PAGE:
IV start gone bad

Nurses General Nursing


Specializes in acute care then Home health.

I was in pre-op starting an IV on a healthy 32 year old guy getting a knee replacement. He was in the gurney HOB elevated about 60 degrees. I asked him if he needed me to lay him down and he of course said no, even though he made it clear that he hated needles. As soon as I advanced my needle in the AC he started to say "I dont feel well, I dont feel well". I reasured him and told him to take deep breaths and it would be over in a minute. Then his eyes rolled in the back of his head and he started convulsing and gasping for air. I of course screamed for my charge and he snapped out of it seconds later and said "woah, I had a dream or something". What the heck was that? Does anyone know?

I have had many such patients pass out on IV starts in pre-op. Only one ever had seizure like that and it was scary but she bounced right back and had her surgery. A lot of them vagal after their IV starts, I have had to give atropine only once or twice.

I usually put anyone who is afraid of needles flat for their sticks if I can, I don't ask if they want to . It is not uncommon for it to happen in male patient that age who has had little exposure to IVs etc.

Specializes in MSP, Informatics.

had that once with a same day patient for a GB removal. She was nervouse, said she hated needles, etc... Had siezure like activity when I started her IV that lasted just a few seconds. then she woke up and was a bit dazed. They postponed her surgery--- fearing she would do the same with anestesia, or in recovery.... no Hx of siezures. but they wanted to do a full work up.

Sometimes they feel like vomiting, so putting them flat will let them clear the airway away from your face. Get the IV in and they will feel better. On med surg, we kept an ammonia popper taped to the back of our name badge. In the event of a vagal episode, it can help. This wakes them up without any side effects. Prepare to have them push your hand away; that ammonia really stinks.

You probably need a procedure for it now.

Specializes in Cardiac Telemetry, ED.

I've never experienced anything like that. I once saw a middle aged man turn a not so nice shade of grey when he got stuck, but that's about it.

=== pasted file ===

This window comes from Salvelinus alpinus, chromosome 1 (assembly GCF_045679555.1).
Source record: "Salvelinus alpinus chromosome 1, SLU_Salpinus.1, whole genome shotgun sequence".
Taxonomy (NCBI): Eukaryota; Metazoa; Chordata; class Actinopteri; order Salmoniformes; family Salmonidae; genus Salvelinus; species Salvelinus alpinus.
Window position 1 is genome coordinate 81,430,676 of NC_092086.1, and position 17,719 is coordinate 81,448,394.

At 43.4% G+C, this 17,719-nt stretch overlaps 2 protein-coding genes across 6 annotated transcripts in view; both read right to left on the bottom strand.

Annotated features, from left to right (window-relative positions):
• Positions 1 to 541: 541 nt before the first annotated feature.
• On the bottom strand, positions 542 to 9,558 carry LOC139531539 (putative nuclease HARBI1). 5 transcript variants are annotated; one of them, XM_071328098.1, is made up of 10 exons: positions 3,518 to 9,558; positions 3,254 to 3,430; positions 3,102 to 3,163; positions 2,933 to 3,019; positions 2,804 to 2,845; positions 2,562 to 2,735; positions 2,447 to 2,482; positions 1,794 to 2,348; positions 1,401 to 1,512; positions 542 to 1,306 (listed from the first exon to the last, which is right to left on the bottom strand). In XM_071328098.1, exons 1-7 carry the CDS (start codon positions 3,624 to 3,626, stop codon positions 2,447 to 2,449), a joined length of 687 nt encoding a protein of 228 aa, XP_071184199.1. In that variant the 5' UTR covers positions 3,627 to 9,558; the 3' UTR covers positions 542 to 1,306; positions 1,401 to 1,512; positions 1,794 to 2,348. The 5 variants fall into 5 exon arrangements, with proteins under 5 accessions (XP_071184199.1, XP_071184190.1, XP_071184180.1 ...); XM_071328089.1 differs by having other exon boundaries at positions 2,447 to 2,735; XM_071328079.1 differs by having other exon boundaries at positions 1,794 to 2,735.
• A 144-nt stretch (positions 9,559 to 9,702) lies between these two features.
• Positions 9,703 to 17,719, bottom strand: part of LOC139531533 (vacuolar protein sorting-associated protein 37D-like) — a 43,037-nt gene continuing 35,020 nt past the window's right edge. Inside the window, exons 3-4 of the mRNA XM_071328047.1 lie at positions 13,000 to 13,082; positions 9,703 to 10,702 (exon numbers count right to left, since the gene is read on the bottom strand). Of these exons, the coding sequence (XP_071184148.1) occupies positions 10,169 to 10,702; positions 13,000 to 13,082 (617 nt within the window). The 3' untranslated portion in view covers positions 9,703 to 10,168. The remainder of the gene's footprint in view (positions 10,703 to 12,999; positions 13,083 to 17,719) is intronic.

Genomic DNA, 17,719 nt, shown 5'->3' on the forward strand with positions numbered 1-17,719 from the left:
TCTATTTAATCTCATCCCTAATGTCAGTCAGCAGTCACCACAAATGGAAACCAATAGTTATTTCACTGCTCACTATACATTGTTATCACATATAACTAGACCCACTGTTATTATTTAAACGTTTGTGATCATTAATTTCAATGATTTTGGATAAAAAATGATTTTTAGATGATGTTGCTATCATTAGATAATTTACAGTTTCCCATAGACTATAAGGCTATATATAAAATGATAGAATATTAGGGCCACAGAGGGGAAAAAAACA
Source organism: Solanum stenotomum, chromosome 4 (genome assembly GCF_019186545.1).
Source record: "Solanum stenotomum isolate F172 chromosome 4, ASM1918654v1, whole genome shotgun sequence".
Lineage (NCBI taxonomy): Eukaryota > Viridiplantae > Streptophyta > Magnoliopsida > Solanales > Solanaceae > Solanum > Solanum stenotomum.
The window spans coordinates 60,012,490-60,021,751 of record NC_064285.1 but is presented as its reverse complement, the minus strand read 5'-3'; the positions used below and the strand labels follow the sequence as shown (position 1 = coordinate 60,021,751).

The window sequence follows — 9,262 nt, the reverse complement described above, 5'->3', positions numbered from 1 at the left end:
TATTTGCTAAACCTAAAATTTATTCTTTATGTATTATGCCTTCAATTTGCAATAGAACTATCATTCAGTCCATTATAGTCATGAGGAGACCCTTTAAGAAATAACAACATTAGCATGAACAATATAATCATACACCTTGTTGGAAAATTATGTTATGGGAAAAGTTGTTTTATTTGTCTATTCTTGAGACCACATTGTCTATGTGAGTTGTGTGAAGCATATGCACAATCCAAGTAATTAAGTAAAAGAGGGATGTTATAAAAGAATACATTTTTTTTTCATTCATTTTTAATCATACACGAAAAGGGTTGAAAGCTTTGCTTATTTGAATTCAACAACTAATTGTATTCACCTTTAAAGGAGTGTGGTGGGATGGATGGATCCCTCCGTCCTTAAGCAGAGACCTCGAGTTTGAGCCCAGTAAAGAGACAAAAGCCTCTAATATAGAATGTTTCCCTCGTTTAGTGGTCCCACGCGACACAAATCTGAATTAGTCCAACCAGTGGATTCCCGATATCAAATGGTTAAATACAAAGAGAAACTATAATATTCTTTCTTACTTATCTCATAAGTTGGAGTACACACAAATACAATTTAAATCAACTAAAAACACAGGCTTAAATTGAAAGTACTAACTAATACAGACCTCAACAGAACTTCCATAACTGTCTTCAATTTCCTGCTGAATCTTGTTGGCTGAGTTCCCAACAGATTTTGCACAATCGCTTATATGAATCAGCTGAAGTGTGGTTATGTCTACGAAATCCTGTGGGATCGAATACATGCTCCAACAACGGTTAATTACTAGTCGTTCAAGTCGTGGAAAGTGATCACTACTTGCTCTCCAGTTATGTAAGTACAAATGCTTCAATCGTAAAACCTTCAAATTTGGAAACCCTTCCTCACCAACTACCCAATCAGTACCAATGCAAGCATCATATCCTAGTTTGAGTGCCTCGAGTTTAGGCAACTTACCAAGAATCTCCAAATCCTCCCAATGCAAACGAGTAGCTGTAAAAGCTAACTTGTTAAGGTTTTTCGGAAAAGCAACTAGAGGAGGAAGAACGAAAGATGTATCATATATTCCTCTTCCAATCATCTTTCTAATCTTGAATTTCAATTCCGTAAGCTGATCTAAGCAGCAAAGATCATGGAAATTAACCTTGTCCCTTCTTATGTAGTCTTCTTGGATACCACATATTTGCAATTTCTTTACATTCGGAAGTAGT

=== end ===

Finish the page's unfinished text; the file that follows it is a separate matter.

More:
Specializes in Hospice, ER.

Had this happen once to a pt in the ER. Pt vagaled down and passed right out. Heart rate went down to 0 and she flatlined for a couple of seconds. It took about an hour before my heart rate went back down to normal. She was fine later on.

Specializes in jack of all trades.

My son (now 22) still to this day has a delayed vasovagal response to any injection or blood draws. About 5-10min after he turns white as a ghost and out he goes. His breathing appears almost ceased when he does this. Scares the living heck out of not only me but the health care worker involved also. We warn them but it never fails lol. Even with my experience it still terrifies me to see my son go out like that. Took the pediatrician experiencing him go out one time from there on all injections at ER lol. Even on blood draws they have him lay down on a stretcher. Funny getting a tattoo he's fine, come at him with a needle for injection or blood draw he's down for the count.

Specializes in home health, dialysis, others.

Many years ago, I was on an IV Team. The only pt whoever passed out on me was a young healthy male -a phys ed teacher, no less. I also had a friend - big, burly guy - who passed out after giving blood. Just recently, my own son, then 17, became completely ashen, broke out in a pouring sweat, after having blood drawn! He kept saying he didn't feel well! He knows to tell them next time to have him lay flat, keep something to revive him, before doing any procedures. I don't expect him to have any tatoos!!!!

I started to vagal out onetime during an IV start. Everything strated to go black and I felt like vomitting and passing out. I strasted sweating and told the nurse to stop but she did not want to. I used the last of my strength to push her away before I passed out. It is the only time it has ever happened and I have had several IV's since then.

Specializes in L&D, PACU.

Vasovagal response. Not as uncommon as I'd like...

Our Nurse Manager wants us to do all our IV starts with the patient lying down...because of that very thing.

Wikipedia's explanation of vasovagal isn't bad.

Specializes in acute care then Home health.

Thanx. It really scared me. Ammonia popper is a good idea. Vagal response I get for passing out, but can it cause convulsions??? What do you guys think?

Specializes in ER, education, mgmt.

The convulsion can be from the temporary lack of perfusion to the brain secondary to the bradycardia and hypotension associated with the vasovagal response. Saw it once as it happened after we suctioned some guy's trach. Said, "I don't feel so good."- passed out- verrrry long pause on monitor, and then it was over. Took the nursing student a while to recover though. hehe.

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